MV Dreams - 1999 3988
                    330 Cummins
                    Seattle

                    Comment


                      #11
                      Originally posted by Renilyab View Post
                      That is a super nice installation- thank you for sharing! I don't have a port hatch in the cockpit of my 1999 3988 - is that something you added?

                      I am researching watermakers for my 3988 right now and can't decide between Seawater Pro and CruiseRO. Seawater Pro is less expensive, but CruiseRO seems to use higher quality components, although several key components seem identical. The Seawater Pro has less valves on the seawater low pressure side and doesn't have a standard way to sample product water before it goes to your tank. Is this a practical concern at all? It's hard for me to know what is worth the money and what is not.

                      I'm also struggling on location for everything, I was leaning towards the starboard lazarette for most items but considering putting the control panel in the shallow cabinet of the aft starboard saloon area. Although maybe it's easier to just put it in the lazarette. It seems you have to access valves and the seacock every time you make water so I'll be in the lazarette anyway.

                      Finally I'm leaning towards a 20gph unit, not only to save money, but it seems like it is kind of a hassle to make water, so when I do I'll probably run it for a long time anyway. If I run the generator 3 hours a day to charge batteries, etc. I can make 60 gallons, which will easily provide adequate water for several days beyond the next battery charging time if we are on the hook. In other words if I'm running the generator for 3 hours anyway, there is no need to make all the water I need in 90 minutes. (I hope this makes sense.)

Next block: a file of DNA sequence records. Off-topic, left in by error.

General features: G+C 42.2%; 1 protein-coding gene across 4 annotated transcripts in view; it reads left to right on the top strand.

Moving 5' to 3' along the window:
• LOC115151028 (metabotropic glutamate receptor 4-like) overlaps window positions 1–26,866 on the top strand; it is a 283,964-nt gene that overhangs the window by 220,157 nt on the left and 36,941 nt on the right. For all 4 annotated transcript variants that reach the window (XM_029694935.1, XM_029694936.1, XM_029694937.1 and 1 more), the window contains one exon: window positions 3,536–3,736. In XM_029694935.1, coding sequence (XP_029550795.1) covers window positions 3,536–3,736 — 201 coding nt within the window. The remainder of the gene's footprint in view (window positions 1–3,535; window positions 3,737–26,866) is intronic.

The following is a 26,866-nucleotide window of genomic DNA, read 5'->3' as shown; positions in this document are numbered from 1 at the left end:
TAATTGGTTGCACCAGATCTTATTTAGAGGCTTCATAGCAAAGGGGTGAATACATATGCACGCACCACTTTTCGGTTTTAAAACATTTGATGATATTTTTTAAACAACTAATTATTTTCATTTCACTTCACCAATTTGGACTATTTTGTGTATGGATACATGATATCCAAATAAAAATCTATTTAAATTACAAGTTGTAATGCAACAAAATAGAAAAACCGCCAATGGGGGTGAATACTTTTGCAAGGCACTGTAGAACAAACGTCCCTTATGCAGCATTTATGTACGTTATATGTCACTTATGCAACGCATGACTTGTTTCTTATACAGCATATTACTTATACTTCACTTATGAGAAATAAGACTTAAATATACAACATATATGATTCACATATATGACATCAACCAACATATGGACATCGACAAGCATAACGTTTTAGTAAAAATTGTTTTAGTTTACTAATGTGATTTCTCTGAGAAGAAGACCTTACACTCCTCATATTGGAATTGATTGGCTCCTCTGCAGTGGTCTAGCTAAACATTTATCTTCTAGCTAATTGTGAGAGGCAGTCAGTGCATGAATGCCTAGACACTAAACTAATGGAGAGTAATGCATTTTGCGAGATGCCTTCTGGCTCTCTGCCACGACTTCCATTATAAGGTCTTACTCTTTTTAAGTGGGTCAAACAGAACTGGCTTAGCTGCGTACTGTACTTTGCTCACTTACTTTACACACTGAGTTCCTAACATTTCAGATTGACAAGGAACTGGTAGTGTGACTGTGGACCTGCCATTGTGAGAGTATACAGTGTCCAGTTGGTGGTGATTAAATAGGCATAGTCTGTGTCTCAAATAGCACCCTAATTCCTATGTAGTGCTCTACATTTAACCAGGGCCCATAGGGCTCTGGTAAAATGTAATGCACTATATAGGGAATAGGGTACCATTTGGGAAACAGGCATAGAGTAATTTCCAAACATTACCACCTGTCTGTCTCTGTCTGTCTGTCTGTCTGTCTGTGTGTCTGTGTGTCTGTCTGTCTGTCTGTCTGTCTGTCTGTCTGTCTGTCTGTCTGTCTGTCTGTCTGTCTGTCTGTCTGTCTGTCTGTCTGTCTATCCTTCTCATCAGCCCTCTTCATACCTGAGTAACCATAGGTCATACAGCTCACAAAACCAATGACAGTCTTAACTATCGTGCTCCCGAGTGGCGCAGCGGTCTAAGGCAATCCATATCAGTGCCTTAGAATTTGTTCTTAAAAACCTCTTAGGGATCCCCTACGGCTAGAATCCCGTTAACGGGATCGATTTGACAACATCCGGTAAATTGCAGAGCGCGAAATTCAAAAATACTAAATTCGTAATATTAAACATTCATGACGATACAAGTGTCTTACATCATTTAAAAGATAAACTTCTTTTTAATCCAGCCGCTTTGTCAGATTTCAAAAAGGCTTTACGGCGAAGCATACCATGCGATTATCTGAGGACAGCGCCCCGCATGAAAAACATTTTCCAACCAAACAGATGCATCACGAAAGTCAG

You NEED a sample valve.

                      The reason is that upon startup a watermaker puts out a high concentrate of salt in the product stream. This settles out in a few minutes to the nominal TDS value depending on the salinity of the water you are processing.

                      KEVIN SANDERS
                      4788 LISAS WAY - SEWARD ALASKA
                      www.transferswitch4less.com

                      Whats the weather like on our boat
                      https://www.weatherlink.com/embeddab...59665f4e4/wide


                      Where are we right now? https://maps.findmespot.com/s/36S4

                      Comment


                        #12
                        Originally posted by Renilyab View Post
                        That is a super nice installation- thank you for sharing! I don't have a port hatch in the cockpit of my 1999 3988 - is that something you added?

                        I am researching watermakers for my 3988 right now and can't decide between Seawater Pro and CruiseRO. Seawater Pro is less expensive, but CruiseRO seems to use higher quality components, although several key components seem identical. The Seawater Pro has less valves on the seawater low pressure side and doesn't have a standard way to sample product water before it goes to your tank. Is this a practical concern at all? It's hard for me to know what is worth the money and what is not.

                        I'm also struggling on location for everything, I was leaning towards the starboard lazarette for most items but considering putting the control panel in the shallow cabinet of the aft starboard saloon area. Although maybe it's easier to just put it in the lazarette. It seems you have to access valves and the seacock every time you make water so I'll be in the lazarette anyway.

                        Finally I'm leaning towards a 20gph unit, not only to save money, but it seems like it is kind of a hassle to make water, so when I do I'll probably run it for a long time anyway. If I run the generator 3 hours a day to charge batteries, etc. I can make 60 gallons, which will easily provide adequate water for several days beyond the next battery charging time if we are on the hook. In other words if I'm running the generator for 3 hours anyway, there is no need to make all the water I need in 90 minutes. (I hope this makes sense.)
                        Thank you. The cockpit hatches are something I added -- there is a lot of wasted space in there. These are custom star-board hatches that Boaters Discount in La Conner used to sell. I received them directly from Steve who used to make them for Boaters Discount, however he is now retired and in AZ. I don't think he makes them anymore, but if you can find an OEM hatch that fits you could use them. Added benefit on the starboard hatch is you get easy access to the shore power port backsides for service.

                        If you only start with a single tube .. plan your install location with space for easy install of a second one in case you decide to add one later -- after you become water pigs and don't want to run the genny that long .